Hypocritically taking credit

It has become almost laughable to see the Government firmly embracing some infrastructural projects which were envisaged and commenced by the People’s Progressive Party/Civic (PPP/C) Administration. Now, there is absolutely nothing wrong with any government continuing developmental projects and policies started by previous leadership. As a matter of fact, as long as these are sound and beneficial to the populace, very little argument can be made against their continuity. In many cases, the citizenry expects just that. What therefore makes the current situation different?
The answer will gradually unfold, but first, the context must be reminded of. During the PPP/C’s minority government of 2011-2015, many major transformational projects were already on the table with some at different stages of implementation. These include the Amaila Falls Hydro, the expansion and modernisation of the Cheddi Jagan International Airport (CJIA), expansion of the East Bank and East Coast thoroughfares and the Specialty Hospital.
These visionary endeavours, like the Berbice Bridge, the National Stadium and the Marriott Hotel, were not only designed to further advance the country’s then ongoing unprecedented development but to better position it to meet new demands faced by every developing nation. Having witnessed Guyana’s transformation from a highly indebted poor country to a developing one within the tenure of the PPP/C Administration, Guyanese, whose lives were positively impacted and many of whom eventually only familiar with modernity, were expectant of further advancement.
Who would not have wanted a state-of-the-art airport with protection from the elements? Who would not have wanted reliable, cheaper and cleaner electricity which would have reduced manufacturing costs redounding in cheaper local products? Who would not have wanted the services of a modern hospital with treatment in specialised areas? The only set of people who appeared to not have wanted these projects is the current Government when in Opposition. It, therefore, begs the question of why 33 people would have then not wanted their motherland to further progress?
While the mere thought of asking the question is in itself mindboggling, the reality is that a set of Guyanese lawmakers squashed those transformational projects under the Donald Ramotar Administration. One may objectively not want to deny their concerns of reportedly high costs for obvious reasons. But despite being afforded all the information regarding feasibility studies, recouping revenue and benefits to the nation, even interaction with major players as in the case of the Amaila Hydro, they refused to see the value in these undertakings.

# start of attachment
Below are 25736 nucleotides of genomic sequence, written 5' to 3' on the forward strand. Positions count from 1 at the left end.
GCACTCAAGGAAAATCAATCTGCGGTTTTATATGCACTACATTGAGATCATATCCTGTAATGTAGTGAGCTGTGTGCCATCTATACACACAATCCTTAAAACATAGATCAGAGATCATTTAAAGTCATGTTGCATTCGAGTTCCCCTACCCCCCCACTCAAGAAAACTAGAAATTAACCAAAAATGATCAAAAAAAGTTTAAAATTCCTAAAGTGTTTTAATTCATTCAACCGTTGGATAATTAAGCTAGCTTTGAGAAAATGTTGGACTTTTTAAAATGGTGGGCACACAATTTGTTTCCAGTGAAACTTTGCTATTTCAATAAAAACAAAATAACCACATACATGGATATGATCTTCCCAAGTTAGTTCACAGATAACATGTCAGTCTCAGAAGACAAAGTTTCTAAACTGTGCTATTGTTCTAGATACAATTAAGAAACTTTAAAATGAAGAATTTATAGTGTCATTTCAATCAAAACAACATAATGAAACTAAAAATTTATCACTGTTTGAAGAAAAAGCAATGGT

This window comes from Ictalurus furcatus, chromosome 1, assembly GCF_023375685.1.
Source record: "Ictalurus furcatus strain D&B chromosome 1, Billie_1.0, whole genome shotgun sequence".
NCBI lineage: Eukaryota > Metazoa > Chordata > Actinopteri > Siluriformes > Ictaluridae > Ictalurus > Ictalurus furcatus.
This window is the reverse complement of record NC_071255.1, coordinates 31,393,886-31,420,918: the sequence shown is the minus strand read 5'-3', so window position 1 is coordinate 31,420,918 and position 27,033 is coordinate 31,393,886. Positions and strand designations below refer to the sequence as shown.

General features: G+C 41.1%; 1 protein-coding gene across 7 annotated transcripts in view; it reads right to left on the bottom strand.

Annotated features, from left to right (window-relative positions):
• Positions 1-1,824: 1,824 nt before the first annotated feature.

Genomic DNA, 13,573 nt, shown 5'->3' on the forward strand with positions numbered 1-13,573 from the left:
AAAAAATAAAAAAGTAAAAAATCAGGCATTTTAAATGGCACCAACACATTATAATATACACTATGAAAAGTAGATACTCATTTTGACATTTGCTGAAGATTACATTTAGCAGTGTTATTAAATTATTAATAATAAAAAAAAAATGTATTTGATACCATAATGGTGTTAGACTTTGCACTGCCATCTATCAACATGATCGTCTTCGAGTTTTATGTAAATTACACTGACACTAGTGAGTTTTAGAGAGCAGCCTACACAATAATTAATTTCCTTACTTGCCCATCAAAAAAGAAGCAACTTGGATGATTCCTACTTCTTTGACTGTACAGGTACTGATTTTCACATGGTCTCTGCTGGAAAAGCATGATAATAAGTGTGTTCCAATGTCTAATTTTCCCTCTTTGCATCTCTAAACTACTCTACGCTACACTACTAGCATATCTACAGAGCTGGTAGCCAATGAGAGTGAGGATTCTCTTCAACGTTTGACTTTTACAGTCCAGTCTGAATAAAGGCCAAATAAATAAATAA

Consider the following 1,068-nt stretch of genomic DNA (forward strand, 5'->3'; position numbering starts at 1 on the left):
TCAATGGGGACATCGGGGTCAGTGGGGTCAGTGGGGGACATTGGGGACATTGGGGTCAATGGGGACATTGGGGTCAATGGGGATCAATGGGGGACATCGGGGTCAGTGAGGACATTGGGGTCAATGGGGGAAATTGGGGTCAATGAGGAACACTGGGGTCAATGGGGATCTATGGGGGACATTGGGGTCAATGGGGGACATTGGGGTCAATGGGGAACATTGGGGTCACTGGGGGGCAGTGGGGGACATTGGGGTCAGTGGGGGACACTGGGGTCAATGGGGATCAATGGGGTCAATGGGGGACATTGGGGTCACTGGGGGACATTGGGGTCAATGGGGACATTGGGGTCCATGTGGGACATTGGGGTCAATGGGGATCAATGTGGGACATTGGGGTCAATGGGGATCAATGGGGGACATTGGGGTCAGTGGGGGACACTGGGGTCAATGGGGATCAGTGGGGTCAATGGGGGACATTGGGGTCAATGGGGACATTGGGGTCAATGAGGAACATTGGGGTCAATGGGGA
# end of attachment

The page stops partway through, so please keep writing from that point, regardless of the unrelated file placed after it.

A flabbergasted nation was at pains of trying to come to grips with what played out, then resulting in the scuttling of the Amaila Hydro and the Specialty Hospital. Many analyses were attempted to unearth some rationality in their decision, but none was forthcoming. It may be because the answer lay in politics rather than in objectivity, rationality and concern for Guyanese welfare. Politically, the power of the combined one-seat majority was ruthlessly wielded to demonstrate the belief of who controls the seat of power. Unfortunately, it wasn’t just about whom, but about the assumed power itself, and the brandishing of it with scant regard if it compromised the future.
But what has changed since? Why would the same set of people officially in the seat of power now boast of some of these projects which they had previously blanked? How now some of these projects make sense when just a few years ago they did not? Again, politics seem most plausible; a time for noise and a time for silence; don’t support fearful the then Government looks good. If this were to hold true, then the transgression into the realm of hypocrisy cannot be discounted.
Therefore, it is difficult to dismiss the audacity to now take credit and boast of someone else’s idea and vision as an unbridled display of hypocrisy. This obviously is in the context of once killing and burying it and now raising its flag in adoration.
One positive is that Guyanese can eventually benefit from what was originally intended if these projects are executed as designed.
It appears another confirmation of the boundless potential for hypocrisy.